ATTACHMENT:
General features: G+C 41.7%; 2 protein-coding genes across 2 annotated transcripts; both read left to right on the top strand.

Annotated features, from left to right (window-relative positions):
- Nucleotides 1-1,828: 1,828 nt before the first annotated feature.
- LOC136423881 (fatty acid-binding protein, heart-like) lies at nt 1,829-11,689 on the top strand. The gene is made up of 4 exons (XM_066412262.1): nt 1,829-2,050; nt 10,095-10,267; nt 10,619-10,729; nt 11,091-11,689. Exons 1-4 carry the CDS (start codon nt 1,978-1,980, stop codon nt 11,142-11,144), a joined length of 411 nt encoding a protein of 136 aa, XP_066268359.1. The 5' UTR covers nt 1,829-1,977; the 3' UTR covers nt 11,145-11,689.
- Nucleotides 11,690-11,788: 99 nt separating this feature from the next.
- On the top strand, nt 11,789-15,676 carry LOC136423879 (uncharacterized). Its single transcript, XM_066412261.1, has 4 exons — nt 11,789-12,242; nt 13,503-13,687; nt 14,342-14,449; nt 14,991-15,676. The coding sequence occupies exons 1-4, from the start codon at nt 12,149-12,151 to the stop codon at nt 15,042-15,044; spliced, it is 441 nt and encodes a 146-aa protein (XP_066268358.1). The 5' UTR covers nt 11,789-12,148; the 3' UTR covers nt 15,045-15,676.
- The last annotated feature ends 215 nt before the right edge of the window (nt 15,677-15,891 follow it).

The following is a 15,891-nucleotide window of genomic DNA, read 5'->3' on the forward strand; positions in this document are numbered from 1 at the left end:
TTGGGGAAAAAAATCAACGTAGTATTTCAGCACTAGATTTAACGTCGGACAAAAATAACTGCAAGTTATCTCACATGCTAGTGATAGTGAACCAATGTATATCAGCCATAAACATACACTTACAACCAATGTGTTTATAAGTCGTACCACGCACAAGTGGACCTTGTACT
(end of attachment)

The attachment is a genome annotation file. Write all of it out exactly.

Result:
General features: G+C 41.7%; 2 protein-coding genes across 2 annotated transcripts; both read left to right on the top strand.

Annotated features, from left to right (window-relative positions):
- Nucleotides 1-1,828: 1,828 nt before the first annotated feature.
- LOC136423881 (fatty acid-binding protein, heart-like) lies at nt 1,829-11,689 on the top strand. The gene is made up of 4 exons (XM_066412262.1): nt 1,829-2,050; nt 10,095-10,267; nt 10,619-10,729; nt 11,091-11,689. Exons 1-4 carry the CDS (start codon nt 1,978-1,980, stop codon nt 11,142-11,144), a joined length of 411 nt encoding a protein of 136 aa, XP_066268359.1. The 5' UTR covers nt 1,829-1,977; the 3' UTR covers nt 11,145-11,689.
- Nucleotides 11,690-11,788: 99 nt separating this feature from the next.
- On the top strand, nt 11,789-15,676 carry LOC136423879 (uncharacterized). Its single transcript, XM_066412261.1, has 4 exons — nt 11,789-12,242; nt 13,503-13,687; nt 14,342-14,449; nt 14,991-15,676. The coding sequence occupies exons 1-4, from the start codon at nt 12,149-12,151 to the stop codon at nt 15,042-15,044; spliced, it is 441 nt and encodes a 146-aa protein (XP_066268358.1). The 5' UTR covers nt 11,789-12,148; the 3' UTR covers nt 15,045-15,676.
- The last annotated feature ends 215 nt before the right edge of the window (nt 15,677-15,891 follow it).

The following is a 15,891-nucleotide window of genomic DNA, read 5'->3' on the forward strand; positions in this document are numbered from 1 at the left end:
TTGGGGAAAAAAATCAACGTAGTATTTCAGCACTAGATTTAACGTCGGACAAAAATAACTGCAAGTTATCTCACATGCTAGTGATAGTGAACCAATGTATATCAGCCATAAACATACACTTACAACCAATGTGTTTATAAGTCGTACCACGCACAAGTGGACCTTGTACT